Through craggy haunts of ghostly emanations,
Where once Saint Anthony was wont to brave
The purple-breasted pride of his temptations.

Some by the light of resin-scented torches
In the dumb hush of caverns seek their shrine,
Invoking Bacchus, killer of remorses,
To liven their delirium with wine.

Others who deal with scapulars and hoods
Hiding the whiplash under their long train,
Mingle, on lonely nights in sombre woods,
The foam of pleasure with the tears of pain.

O demons, monsters, virgins, martyrs, you
Who trample base reality in scorn,
Whether as nuns or satyrs you pursue
The infinite, with cries or tears forlorn,

You, whom my soul has tracked to lairs infernal,
Poor sisterhood, I pity and adore,
For your despairing griefs, your thirst eternal,
And love that floods your hearts for evermore!

— Roy Campbell, Poems of Baudelaire (New York: Pantheon Books, 1952)

Condemned Women

Like thoughtful cattle on the yellow sands reclined,
They turn their eyes towards the horizon of the sea,
Their feet towards each other stretched, their hands entwined,
They tell of gentle yearning, frigid misery.

A few, with heart-confiding faith of old, imbued
Amid the darkling grove, where silver streamlets flow,
Unfold to each their loves of tender infanthood,
And carve the verdant stems of the vine-kissed portico.

And others like unto nuns with footsteps slow and grave,
Ascend the hallowed rocks of ancient mystic lore,
Where long ago — St. Anthony, like a surging wave,
The naked purpled breasts of his temptation saw.

And still some more, that 'neath the shimmering masses stroll,
Among the silent chasm of some pagan caves,
To soothe their burning fevers unto thee they call
O Bacchus! who all ancient wounds and sorrow laves.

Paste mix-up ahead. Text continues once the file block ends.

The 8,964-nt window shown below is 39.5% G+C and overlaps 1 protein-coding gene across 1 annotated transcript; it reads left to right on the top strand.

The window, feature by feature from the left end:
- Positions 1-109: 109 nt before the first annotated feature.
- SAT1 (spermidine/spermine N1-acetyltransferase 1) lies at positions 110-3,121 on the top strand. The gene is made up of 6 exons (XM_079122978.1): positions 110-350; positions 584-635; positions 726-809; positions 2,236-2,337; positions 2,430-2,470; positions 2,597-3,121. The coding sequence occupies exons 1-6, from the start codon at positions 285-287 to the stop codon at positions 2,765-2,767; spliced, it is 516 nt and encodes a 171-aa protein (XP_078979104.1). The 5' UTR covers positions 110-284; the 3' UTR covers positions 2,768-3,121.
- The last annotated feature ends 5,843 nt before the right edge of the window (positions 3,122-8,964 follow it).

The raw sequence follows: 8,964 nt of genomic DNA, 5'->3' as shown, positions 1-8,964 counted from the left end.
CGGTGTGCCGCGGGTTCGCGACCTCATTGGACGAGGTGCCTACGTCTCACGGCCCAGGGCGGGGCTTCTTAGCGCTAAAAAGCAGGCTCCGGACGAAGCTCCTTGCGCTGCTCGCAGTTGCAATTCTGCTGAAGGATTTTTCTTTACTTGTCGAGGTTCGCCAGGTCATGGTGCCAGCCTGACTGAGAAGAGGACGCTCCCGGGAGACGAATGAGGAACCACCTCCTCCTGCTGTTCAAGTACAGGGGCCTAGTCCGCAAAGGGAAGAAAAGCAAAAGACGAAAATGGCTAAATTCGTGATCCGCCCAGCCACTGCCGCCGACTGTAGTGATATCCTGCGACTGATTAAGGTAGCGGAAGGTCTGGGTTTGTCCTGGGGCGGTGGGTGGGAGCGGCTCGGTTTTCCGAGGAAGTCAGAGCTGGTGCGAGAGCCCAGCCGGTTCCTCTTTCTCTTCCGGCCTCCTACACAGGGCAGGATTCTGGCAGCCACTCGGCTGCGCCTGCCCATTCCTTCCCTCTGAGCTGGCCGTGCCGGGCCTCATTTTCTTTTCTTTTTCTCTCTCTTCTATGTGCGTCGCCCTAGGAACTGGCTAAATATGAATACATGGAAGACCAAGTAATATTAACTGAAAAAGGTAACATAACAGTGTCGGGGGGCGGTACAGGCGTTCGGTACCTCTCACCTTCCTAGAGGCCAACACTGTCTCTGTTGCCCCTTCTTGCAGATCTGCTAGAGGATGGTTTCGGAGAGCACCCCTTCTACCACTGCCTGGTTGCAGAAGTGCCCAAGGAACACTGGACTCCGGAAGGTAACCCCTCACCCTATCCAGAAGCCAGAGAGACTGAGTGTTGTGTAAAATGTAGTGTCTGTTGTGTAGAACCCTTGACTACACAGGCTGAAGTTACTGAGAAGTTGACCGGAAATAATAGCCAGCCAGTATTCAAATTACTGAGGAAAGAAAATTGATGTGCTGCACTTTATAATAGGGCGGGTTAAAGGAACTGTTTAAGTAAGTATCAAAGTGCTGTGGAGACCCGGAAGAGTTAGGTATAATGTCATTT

And others again, whose necks in scapulars delight,
Who hide a whip beneath their garments secretly,
Commingling, in the sombre wood and lonesome night,
The foam of torments and of tears with ecstasy.

O virgins, demons, monsters, and O martyred brood!
Great souls that mock Reality with remorseless sneers,
O saints and satyrs, searchers for infinitude!
At times so full of shouts, at times so full of tears!

You, to whom within your hell my spirit flies,
Poor sisters — yea, I love you as I pity you,
For your unsatiated thirsts and anguished sighs,
And for the vials of love within your hearts so true.

— Cyril Scott, Baudelaire: The Flowers of Evil (London: Elkin Mathews, 1909)

Damned Women

They lie like pensive cattle on the sands,
And as their gaze to the far sea's edge clings,
Their feet which twine, and their enclasped hands
Suffer sweet swoons and bitter shudderings.

But some, enamoured of long converse, stray
Where the streams wander through the coppices,
Spell out the loves of timid childhood's day,
And carve the green wood of the little trees.

Others like sisters wander slow and grave
Across the rocks where phantom shapes flit dim,
Where Anthony saw, surging wave on wave.
The naked purple breasts which tempted him.

Some there are who, by crumbling torches' light
In the dumb gulfs of pagan caverns deep.
Pray thee to put their fever-throes to flight,
Bacchus! who drownest old remorse in sleep.

And others, fain of scapularies, roam
With a long whip beneath their garments' fold,
And in lone woods at midnight mingle foam
Of joy with cries of anguish manifold.

O virgins, demons, monsters, martyrs! ye